Now about the mines. One thing that’s happened to me... from now on I just hate gold and diamonds.
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Note: It's a sad coincidence that I'm posting this piece on the day after over 30 striking platinum miners were killed and nearly 80 were wounded by police bullets in Marikana, South Africa. When I began my research on Margaret Bourke-White's 1949-1950 South African photos nearly a year ago, I was initially drawn to the subject by her powerful and sympathetic portrait of two gold miners. [See below.] She had come to understand the exploitation and degradation that defined their working lives. For her, the men embodied the strength and endurance of all black South Africans in face of odds that were overwhelmingly stacked against them.
It will take some time for conflicting accounts of this tragedy to be sorted out. It seems clear, however, that the root causes of the strike are low wages, dangerous working conditions, and abysmal housing. Just as important is the miners' sense of having been betrayed by their union and abandoned by their government. Eighteen years after the coming of democracy to South Africa, too little has changed in the lives of the country's miners.
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Life, 18 September 1950, pp. 110-111. [The magazine was much larger than it looks here -- approximately 14 inches high and (opened) 22 inches across.]
"Visually dazzling but surprisingly naive." In Part 1 of this brief series, that what I had to say about "South Africa Enshrines Pioneer Heroes", the first of two long photo-essays about South Africa that Margaret Bourke-White produced for Life magazine in 1950. In accounting for Bourke-White's unexpected naivete -- she was, after all, one of most highly regarded photojournalists of her generation -- I noted that she had been in the country for a very short time when she shot the story on the dedication of the Voortrekker Monument. She was also seduced, I thought, by the sheer spectacle of the occasion and the warmth of the people that she met.
She didn't stay seduced long. Letters that Bourke-White wrote several months later, immediately after leaving the South Africa, showed that her understanding of the country had deepened considerably since she photographed the ceremonies at the monument. In them she describes the injustices that blacks endured as well as the "hypocrisy and inhumanity" of whites. Writing to a friend, she said that she had managed to capture much of what she learned on film. “I have many photographs to cover all these things. I did... an enormous amount of maneuvering to get them, as the white SoAfr’s are terribly sensitive to criticism as well they might be. But I got awfully good stuff, I think."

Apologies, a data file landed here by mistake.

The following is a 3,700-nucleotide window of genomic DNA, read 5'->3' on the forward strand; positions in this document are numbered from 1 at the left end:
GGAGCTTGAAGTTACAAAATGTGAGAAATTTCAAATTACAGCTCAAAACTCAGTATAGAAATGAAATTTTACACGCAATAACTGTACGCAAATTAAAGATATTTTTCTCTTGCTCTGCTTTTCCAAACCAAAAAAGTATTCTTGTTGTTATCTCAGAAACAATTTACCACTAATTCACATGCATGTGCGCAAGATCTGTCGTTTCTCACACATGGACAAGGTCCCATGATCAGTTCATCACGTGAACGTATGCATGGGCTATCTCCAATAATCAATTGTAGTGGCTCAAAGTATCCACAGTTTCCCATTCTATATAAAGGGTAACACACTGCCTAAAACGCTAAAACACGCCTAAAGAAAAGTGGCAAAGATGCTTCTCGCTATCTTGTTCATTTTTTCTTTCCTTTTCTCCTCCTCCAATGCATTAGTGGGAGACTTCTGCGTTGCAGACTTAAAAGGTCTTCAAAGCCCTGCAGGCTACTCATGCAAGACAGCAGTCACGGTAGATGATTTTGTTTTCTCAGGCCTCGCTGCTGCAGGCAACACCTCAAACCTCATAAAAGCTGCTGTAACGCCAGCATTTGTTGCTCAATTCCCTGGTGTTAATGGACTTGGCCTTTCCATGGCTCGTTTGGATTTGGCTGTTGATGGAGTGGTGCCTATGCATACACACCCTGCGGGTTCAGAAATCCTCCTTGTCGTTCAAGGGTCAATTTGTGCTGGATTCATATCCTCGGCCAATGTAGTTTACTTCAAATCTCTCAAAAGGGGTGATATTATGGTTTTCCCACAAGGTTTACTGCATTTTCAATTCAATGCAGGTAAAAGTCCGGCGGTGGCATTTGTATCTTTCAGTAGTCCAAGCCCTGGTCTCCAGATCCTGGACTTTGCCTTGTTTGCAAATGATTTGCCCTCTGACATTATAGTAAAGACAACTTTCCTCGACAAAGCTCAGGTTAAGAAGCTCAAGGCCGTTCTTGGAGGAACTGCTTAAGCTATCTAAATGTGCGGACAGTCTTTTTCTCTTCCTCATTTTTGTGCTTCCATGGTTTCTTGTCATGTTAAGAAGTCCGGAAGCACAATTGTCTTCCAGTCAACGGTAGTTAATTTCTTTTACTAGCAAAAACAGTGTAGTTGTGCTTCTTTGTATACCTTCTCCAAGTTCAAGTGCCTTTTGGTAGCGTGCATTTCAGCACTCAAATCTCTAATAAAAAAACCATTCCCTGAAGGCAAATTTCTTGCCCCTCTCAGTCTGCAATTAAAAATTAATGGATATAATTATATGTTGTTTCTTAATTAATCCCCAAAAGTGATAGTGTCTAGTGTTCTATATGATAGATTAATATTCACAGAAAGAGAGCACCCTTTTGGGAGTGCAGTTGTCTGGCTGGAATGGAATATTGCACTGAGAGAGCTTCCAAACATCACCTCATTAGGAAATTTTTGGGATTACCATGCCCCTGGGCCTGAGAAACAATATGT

Life, 18 September 1950, pp. 112-113. [Click on any image to see a larger version.]
Bourke-White's "awfully good stuff" was the raw material that ultimately produced "South Africa and Its Problem", which was published in Life in September 1950. It's an interpretation of South African society that put the exploitation and oppression of blacks at the heart of its analysis. It's also the work of an immensely sophisticated photojournalist at the top of her game. Appearing five months after Bourke-White returned to the United States, it was one of the longest photo-essays that Life ever published. Its 16 uninterrupted pages contained 35 photographs -- five in color, the rest in black and white. (By comparison, W. Eugene Smith's "Country Doctor," one of the most renowned of Life's photo-essays, was 12 pages long and contained 28 black and white photos.) The photos and the text speak forcefully about the exploitation, poverty, and indignities that blacks endured, about the wealth that they created but did not enjoy, and about the political and economic foundations of white supremacy.
But a glaring omission prevents it from being a fully convincing portrait of South African society. By choice rather than by chance, Bourke-White and her editors entirely omitted any reference to black political and labor activism and to the emerging culture of black modernity, in all its "vitality, novelty, and precariousness," as Paul Gready once put it. Instead, the photos and text depict Africans as an essentially pre-modern people, trapped between a collapsing "tribal" culture and a modern industrial society with which they could not fully cope. Change would be slow to come, the essay suggested, because blacks were incapable of helping themselves and because they had few allies among whites.
Life, 18 September 1950, p. 111.
The essay opens with an iconic image that demonstrates its strengths and foreshadows its weaknesses. [Above.] Dominating the first page, it's one of Bourke-White's favorite photos and one of her best known. It has an almost visceral presence that would have stopped Life's readers in their tracks. In Vicki Goldberg's words